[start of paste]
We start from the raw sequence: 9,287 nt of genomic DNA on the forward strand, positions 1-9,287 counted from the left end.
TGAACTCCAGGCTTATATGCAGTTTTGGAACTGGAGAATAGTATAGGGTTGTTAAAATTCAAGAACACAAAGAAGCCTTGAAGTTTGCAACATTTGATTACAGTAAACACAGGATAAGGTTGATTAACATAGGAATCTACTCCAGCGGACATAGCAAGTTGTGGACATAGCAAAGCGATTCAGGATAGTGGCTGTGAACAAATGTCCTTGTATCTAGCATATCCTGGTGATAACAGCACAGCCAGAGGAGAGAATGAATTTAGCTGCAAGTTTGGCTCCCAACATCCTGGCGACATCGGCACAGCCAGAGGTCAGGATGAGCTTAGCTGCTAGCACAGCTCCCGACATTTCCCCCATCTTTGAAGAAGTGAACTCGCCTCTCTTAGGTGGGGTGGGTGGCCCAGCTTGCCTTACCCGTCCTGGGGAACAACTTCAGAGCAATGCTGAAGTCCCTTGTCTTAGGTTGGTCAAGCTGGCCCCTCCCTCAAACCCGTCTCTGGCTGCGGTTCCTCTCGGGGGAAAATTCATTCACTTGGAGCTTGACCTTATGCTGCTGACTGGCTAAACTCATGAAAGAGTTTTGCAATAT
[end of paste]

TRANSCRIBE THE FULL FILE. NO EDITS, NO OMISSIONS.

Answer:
We start from the raw sequence: 9,287 nt of genomic DNA on the forward strand, positions 1-9,287 counted from the left end.
TGAACTCCAGGCTTATATGCAGTTTTGGAACTGGAGAATAGTATAGGGTTGTTAAAATTCAAGAACACAAAGAAGCCTTGAAGTTTGCAACATTTGATTACAGTAAACACAGGATAAGGTTGATTAACATAGGAATCTACTCCAGCGGACATAGCAAGTTGTGGACATAGCAAAGCGATTCAGGATAGTGGCTGTGAACAAATGTCCTTGTATCTAGCATATCCTGGTGATAACAGCACAGCCAGAGGAGAGAATGAATTTAGCTGCAAGTTTGGCTCCCAACATCCTGGCGACATCGGCACAGCCAGAGGTCAGGATGAGCTTAGCTGCTAGCACAGCTCCCGACATTTCCCCCATCTTTGAAGAAGTGAACTCGCCTCTCTTAGGTGGGGTGGGTGGCCCAGCTTGCCTTACCCGTCCTGGGGAACAACTTCAGAGCAATGCTGAAGTCCCTTGTCTTAGGTTGGTCAAGCTGGCCCCTCCCTCAAACCCGTCTCTGGCTGCGGTTCCTCTCGGGGGAAAATTCATTCACTTGGAGCTTGACCTTATGCTGCTGACTGGCTAAACTCATGAAAGAGTTTTGCAATAT